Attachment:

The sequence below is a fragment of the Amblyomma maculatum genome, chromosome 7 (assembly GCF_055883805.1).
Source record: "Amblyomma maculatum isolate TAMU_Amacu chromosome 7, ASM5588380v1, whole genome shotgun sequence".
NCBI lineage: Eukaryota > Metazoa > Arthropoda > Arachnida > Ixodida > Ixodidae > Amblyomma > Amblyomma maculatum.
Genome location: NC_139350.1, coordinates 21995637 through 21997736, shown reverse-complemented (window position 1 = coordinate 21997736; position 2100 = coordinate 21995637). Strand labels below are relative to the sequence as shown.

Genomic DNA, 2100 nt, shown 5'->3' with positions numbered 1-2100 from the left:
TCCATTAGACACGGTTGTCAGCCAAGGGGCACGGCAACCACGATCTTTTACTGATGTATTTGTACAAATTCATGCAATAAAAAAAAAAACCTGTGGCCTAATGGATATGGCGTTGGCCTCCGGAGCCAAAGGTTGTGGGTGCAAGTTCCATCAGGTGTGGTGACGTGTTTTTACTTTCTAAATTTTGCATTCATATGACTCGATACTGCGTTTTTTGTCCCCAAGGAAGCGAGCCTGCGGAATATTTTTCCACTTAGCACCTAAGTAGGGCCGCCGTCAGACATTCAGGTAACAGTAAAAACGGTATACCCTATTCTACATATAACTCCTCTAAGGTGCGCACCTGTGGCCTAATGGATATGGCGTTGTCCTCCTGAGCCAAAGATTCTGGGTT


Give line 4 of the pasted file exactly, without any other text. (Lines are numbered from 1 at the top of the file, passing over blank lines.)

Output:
Genome location: NC_139350.1, coordinates 21995637 through 21997736, shown reverse-complemented (window position 1 = coordinate 21997736; position 2100 = coordinate 21995637). Strand labels below are relative to the sequence as shown.